|Author:||Cheung, Sheung Kwan|
|Title:||Numerical study of smoke movement in an inclined tunnel with wind effect|
Tunnels -- Fires and fire prevention.
Hong Kong Polytechnic University -- Dissertations
|Department:||Department of Building Services Engineering|
|Pages:||xiv, 54,  leaves : ill. (some col.) ; 30 cm.|
|Abstract:||Previous works reported that the design and operation of tunnel ventilation system (TVS) can be affected by wind action at the tunnel portals. But these effects have not been discussed on the smoke management system (SMS) design for the inclined tunnels so far. The smoke movement pattern for a typical local road tunnel, as length of 100m x width of 9.90m x height of 5.85m was studied for different fire scenarios. Fire field model was used for the investigation. The software was used Fire Dynamic Simulator (FDS5). A better understanding of smoke movement would help the local tunnel authority to design better ventilation and smoke management control system for the inclined tunnel. As mentioned above, a preliminary study of wind effect on the road tunnel fire available in the computational fluid dynamics (CFD) model was reported. A t-square fire source of 5MW was used to simulate a typical private car fire, and different slopes of tunnel as 0°; 2.5° and 5.0° were considered on the simulation studies. The result showed that the fire environment inside the tunnel could be affected by the wind effect, and the positive and negative wind effect inside the tunnel could be produced by various wind directions at the tunnel portals. It is suggested that the wind effect should be considered on the SMS design for the inclined tunnel.|
Moreover, to study the performance of longitudinal ventilation system design, critical air velocity with wind effect was investigated for different fire scenarios. Various t-square fires, as 5MW for private car; 30MW for bus and 100MW for heavy goods truck or gasoline puddle with different slope of tunnel were investigated. The simulation results of the present studies were compared with four existing empirical models. For the negative wind effect, additional air velocities of about 50% to 55% are required to oppose the negative wind pressure and prevent smoke backlayering inside the inclined tunnel. And for positive wind effect, no additional air velocities is required on the small heat release rate (HRR), e.g. 5MW, but the additional air velocities are required on the large HRR, e.g. 30MW and 100MW. As presented above, noted that strong turbulence air flow could be found at ceiling level near fire source with large HRR. This may be attributed to explain that smoke backlayering cannot be prevented, and additional air velocities are required for the case of positive wind effect and fire with large HRR. In addition, the problem also noted that current design approaches may not prevent the smoke backlayering for fire with large HRR.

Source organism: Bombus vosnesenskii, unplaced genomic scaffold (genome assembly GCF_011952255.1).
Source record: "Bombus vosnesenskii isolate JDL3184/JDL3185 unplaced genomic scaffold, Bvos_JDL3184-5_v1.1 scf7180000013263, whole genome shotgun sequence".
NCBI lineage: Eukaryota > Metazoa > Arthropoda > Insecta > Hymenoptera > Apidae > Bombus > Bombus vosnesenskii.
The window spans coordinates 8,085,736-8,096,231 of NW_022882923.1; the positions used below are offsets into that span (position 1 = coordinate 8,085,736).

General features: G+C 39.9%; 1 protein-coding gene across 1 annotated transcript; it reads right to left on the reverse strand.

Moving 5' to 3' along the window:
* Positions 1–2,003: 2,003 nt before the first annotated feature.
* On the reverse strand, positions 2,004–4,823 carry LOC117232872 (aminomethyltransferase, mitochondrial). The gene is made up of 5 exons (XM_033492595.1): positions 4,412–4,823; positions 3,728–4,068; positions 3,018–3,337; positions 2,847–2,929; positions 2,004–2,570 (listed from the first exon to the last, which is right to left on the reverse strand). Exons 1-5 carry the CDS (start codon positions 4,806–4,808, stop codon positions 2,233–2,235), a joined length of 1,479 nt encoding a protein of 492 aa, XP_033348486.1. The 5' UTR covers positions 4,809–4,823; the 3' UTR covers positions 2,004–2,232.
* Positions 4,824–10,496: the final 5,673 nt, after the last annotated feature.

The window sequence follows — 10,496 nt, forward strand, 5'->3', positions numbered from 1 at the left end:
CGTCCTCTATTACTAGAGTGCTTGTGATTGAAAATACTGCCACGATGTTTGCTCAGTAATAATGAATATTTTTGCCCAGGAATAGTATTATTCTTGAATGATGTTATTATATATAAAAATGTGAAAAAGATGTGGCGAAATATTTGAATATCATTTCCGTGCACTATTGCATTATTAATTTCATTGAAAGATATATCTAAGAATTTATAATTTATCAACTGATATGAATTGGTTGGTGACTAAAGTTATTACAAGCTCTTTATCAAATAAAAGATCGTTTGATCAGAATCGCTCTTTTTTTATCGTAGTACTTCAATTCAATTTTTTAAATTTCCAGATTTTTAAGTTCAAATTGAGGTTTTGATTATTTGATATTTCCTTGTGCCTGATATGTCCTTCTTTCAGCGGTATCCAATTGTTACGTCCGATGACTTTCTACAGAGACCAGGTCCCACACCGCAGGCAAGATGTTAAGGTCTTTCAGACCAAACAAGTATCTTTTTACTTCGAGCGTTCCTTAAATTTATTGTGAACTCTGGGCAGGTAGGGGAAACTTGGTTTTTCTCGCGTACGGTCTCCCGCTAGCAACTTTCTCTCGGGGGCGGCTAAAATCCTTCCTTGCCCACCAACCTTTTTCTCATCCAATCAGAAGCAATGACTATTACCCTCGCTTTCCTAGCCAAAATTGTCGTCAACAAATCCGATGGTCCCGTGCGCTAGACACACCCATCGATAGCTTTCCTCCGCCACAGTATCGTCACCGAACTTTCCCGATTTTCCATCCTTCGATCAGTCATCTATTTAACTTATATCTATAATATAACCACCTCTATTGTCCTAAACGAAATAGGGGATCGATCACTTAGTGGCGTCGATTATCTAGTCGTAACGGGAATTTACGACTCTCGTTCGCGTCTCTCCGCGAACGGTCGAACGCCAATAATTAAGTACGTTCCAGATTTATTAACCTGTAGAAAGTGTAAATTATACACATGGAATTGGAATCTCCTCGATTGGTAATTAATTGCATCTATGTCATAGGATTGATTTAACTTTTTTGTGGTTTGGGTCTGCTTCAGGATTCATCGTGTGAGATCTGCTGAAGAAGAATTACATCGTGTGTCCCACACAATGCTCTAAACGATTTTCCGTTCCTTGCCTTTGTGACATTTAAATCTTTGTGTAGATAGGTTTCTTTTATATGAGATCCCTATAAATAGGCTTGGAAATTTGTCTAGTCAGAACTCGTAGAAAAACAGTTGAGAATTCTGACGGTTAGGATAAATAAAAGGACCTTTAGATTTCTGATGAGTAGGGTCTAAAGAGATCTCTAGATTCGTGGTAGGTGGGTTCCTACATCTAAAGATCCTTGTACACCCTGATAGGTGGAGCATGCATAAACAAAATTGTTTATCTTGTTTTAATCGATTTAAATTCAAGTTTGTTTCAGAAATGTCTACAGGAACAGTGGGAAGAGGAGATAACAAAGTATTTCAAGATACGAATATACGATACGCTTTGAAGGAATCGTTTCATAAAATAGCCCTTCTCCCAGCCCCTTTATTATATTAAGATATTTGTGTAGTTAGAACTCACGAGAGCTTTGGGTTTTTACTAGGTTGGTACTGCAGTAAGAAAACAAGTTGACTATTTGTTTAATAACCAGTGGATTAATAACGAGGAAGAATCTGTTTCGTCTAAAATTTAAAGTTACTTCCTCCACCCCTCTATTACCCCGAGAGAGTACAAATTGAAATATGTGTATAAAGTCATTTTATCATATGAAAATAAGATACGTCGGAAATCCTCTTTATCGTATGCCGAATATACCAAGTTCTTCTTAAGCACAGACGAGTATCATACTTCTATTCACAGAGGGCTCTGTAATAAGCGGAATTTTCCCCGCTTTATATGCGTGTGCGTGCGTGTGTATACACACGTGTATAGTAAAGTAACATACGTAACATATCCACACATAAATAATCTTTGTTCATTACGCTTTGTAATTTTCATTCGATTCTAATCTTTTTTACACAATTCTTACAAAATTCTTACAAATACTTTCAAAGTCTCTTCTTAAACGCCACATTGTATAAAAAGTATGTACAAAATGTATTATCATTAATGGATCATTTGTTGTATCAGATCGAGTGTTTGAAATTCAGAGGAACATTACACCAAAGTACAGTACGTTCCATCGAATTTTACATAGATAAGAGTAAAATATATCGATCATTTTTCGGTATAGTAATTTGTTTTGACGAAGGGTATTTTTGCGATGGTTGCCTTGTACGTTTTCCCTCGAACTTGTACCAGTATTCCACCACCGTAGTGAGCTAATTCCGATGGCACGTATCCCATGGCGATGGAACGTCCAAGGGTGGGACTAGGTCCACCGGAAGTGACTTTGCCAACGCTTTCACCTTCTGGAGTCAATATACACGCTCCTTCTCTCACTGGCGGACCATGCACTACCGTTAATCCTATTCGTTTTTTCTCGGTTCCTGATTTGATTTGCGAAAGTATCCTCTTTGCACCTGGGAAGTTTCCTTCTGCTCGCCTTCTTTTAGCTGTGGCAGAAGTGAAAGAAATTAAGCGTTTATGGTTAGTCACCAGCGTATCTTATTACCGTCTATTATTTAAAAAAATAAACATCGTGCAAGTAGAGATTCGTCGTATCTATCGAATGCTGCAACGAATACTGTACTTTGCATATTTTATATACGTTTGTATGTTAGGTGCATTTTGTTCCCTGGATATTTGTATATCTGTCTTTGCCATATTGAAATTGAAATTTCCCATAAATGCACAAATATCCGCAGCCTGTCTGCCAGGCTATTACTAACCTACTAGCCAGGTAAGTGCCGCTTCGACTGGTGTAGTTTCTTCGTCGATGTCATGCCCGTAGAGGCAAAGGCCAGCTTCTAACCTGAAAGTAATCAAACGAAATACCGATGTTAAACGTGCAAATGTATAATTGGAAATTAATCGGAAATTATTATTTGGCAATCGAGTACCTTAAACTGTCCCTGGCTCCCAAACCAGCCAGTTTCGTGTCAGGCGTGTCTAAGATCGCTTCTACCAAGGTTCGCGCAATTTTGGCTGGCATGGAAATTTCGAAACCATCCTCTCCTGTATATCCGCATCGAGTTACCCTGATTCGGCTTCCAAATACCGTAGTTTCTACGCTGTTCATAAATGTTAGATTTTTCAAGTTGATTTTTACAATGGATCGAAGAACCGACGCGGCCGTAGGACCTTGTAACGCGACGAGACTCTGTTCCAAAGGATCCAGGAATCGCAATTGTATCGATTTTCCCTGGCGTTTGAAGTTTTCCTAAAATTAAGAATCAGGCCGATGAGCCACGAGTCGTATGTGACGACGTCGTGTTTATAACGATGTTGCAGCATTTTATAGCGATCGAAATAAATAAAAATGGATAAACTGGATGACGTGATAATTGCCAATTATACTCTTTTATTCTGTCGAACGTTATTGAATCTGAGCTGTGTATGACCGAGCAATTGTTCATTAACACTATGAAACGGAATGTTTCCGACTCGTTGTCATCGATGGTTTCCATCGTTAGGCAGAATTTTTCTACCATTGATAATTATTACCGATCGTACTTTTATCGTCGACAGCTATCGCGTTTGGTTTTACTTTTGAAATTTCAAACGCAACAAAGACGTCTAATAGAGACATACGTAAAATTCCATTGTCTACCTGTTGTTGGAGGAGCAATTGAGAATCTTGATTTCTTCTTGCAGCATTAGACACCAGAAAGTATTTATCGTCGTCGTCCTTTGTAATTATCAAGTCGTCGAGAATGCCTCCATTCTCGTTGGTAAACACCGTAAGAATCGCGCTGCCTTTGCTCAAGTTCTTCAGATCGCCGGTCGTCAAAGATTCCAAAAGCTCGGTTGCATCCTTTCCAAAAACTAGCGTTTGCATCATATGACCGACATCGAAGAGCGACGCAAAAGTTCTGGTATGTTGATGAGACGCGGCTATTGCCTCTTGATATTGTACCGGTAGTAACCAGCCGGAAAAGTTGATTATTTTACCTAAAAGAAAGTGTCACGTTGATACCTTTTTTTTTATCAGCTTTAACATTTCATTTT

Files in This Item:
|b25514714.pdf||For All Users (off-campus access for PolyU Staff & Students only)||7.41 MB||Adobe PDF||View/Open|
As a bona fide Library user, I declare that:
- I will abide by the rules and legal ordinances governing copyright regarding the use of the Database.
- I will use the Database for the purpose of my research or private study only and not for circulation or further reproduction or any other purpose.
- I agree to indemnify and hold the University harmless from and against any loss, damage, cost, liability or expenses arising from copyright infringement or unauthorized usage.
By downloading any item(s) listed above, you acknowledge that you have read and understood the copyright undertaking as stated above, and agree to be bound by all of its terms.
Please use this identifier to cite or link to this item: